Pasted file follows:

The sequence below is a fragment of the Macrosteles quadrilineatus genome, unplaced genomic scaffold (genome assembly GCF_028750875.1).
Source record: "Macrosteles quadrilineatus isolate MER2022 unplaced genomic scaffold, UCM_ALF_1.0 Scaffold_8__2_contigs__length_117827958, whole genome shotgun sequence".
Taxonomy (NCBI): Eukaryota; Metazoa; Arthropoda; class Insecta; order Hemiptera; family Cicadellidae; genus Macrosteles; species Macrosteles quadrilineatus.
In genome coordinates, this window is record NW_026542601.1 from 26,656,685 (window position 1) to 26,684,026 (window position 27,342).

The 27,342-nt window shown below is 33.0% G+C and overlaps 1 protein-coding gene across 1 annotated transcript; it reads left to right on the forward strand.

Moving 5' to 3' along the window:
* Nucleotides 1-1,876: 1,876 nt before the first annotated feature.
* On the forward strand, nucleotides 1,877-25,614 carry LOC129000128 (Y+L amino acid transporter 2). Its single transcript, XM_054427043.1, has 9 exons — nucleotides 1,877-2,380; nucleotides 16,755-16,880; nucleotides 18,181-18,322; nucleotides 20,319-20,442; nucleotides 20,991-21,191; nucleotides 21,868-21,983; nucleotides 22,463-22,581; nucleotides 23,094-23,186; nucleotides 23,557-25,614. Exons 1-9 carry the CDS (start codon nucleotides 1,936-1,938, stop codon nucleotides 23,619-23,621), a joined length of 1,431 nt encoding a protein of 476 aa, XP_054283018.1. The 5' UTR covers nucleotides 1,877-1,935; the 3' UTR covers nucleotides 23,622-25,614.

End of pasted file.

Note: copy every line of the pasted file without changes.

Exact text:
The sequence below is a fragment of the Macrosteles quadrilineatus genome, unplaced genomic scaffold (genome assembly GCF_028750875.1).
Source record: "Macrosteles quadrilineatus isolate MER2022 unplaced genomic scaffold, UCM_ALF_1.0 Scaffold_8__2_contigs__length_117827958, whole genome shotgun sequence".
Taxonomy (NCBI): Eukaryota; Metazoa; Arthropoda; class Insecta; order Hemiptera; family Cicadellidae; genus Macrosteles; species Macrosteles quadrilineatus.
In genome coordinates, this window is record NW_026542601.1 from 26,656,685 (window position 1) to 26,684,026 (window position 27,342).

The 27,342-nt window shown below is 33.0% G+C and overlaps 1 protein-coding gene across 1 annotated transcript; it reads left to right on the forward strand.

Moving 5' to 3' along the window:
* Nucleotides 1-1,876: 1,876 nt before the first annotated feature.
* On the forward strand, nucleotides 1,877-25,614 carry LOC129000128 (Y+L amino acid transporter 2). Its single transcript, XM_054427043.1, has 9 exons — nucleotides 1,877-2,380; nucleotides 16,755-16,880; nucleotides 18,181-18,322; nucleotides 20,319-20,442; nucleotides 20,991-21,191; nucleotides 21,868-21,983; nucleotides 22,463-22,581; nucleotides 23,094-23,186; nucleotides 23,557-25,614. Exons 1-9 carry the CDS (start codon nucleotides 1,936-1,938, stop codon nucleotides 23,619-23,621), a joined length of 1,431 nt encoding a protein of 476 aa, XP_054283018.1. The 5' UTR covers nucleotides 1,877-1,935; the 3' UTR covers nucleotides 23,622-25,614.